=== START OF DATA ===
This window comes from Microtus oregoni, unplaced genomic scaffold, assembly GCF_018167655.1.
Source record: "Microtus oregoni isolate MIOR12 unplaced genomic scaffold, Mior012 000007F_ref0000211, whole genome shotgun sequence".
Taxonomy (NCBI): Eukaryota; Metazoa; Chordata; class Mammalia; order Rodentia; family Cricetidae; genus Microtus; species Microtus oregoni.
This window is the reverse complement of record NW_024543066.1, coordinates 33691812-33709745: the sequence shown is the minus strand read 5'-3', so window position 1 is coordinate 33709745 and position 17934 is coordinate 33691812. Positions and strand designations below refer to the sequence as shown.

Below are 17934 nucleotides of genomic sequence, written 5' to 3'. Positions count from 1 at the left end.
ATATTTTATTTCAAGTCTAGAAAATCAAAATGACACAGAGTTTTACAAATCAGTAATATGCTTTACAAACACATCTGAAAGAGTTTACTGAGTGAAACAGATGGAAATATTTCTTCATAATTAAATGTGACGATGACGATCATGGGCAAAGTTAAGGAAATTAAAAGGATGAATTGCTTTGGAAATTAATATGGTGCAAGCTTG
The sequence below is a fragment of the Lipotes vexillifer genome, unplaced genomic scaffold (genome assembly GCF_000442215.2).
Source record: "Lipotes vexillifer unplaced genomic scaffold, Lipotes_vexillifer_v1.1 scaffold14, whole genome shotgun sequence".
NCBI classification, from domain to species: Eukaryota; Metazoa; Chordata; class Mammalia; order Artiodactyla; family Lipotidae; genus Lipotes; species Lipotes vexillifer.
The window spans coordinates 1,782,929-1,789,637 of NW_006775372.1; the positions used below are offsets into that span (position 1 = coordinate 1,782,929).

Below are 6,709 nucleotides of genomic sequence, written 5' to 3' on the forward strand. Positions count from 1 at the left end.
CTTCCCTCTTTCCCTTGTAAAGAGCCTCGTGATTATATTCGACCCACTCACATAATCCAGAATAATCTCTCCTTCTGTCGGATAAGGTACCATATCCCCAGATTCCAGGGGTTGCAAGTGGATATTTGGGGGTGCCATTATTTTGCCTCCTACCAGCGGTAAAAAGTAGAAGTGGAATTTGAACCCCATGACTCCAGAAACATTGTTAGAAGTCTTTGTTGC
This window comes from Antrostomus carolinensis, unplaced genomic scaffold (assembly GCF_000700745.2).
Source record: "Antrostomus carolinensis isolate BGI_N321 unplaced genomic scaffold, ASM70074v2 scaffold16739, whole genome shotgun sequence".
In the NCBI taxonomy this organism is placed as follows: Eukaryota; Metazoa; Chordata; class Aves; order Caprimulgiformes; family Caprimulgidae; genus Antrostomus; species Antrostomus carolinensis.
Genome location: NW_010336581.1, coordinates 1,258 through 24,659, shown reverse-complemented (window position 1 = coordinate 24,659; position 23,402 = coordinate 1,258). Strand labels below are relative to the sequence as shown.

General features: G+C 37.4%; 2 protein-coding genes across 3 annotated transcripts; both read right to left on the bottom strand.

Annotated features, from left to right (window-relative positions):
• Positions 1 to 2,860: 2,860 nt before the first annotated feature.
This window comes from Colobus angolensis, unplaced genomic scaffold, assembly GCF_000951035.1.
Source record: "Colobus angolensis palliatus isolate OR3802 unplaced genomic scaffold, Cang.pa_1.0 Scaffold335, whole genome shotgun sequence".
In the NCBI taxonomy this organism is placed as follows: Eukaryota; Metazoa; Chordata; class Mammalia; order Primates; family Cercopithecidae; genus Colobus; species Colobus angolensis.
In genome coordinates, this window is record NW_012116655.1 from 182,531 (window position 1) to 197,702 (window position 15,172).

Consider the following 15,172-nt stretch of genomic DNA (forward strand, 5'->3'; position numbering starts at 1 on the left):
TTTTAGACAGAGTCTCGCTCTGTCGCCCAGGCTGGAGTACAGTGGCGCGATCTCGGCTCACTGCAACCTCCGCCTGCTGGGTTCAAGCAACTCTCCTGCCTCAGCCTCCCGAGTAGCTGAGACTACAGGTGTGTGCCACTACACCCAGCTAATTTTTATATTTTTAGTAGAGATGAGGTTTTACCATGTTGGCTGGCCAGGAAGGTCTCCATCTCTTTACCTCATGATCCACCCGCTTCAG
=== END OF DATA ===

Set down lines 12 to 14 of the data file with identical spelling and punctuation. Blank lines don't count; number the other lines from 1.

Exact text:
CTTCCCTCTTTCCCTTGTAAAGAGCCTCGTGATTATATTCGACCCACTCACATAATCCAGAATAATCTCTCCTTCTGTCGGATAAGGTACCATATCCCCAGATTCCAGGGGTTGCAAGTGGATATTTGGGGGTGCCATTATTTTGCCTCCTACCAGCGGTAAAAAGTAGAAGTGGAATTTGAACCCCATGACTCCAGAAACATTGTTAGAAGTCTTTGTTGC
This window comes from Antrostomus carolinensis, unplaced genomic scaffold (assembly GCF_000700745.2).
Source record: "Antrostomus carolinensis isolate BGI_N321 unplaced genomic scaffold, ASM70074v2 scaffold16739, whole genome shotgun sequence".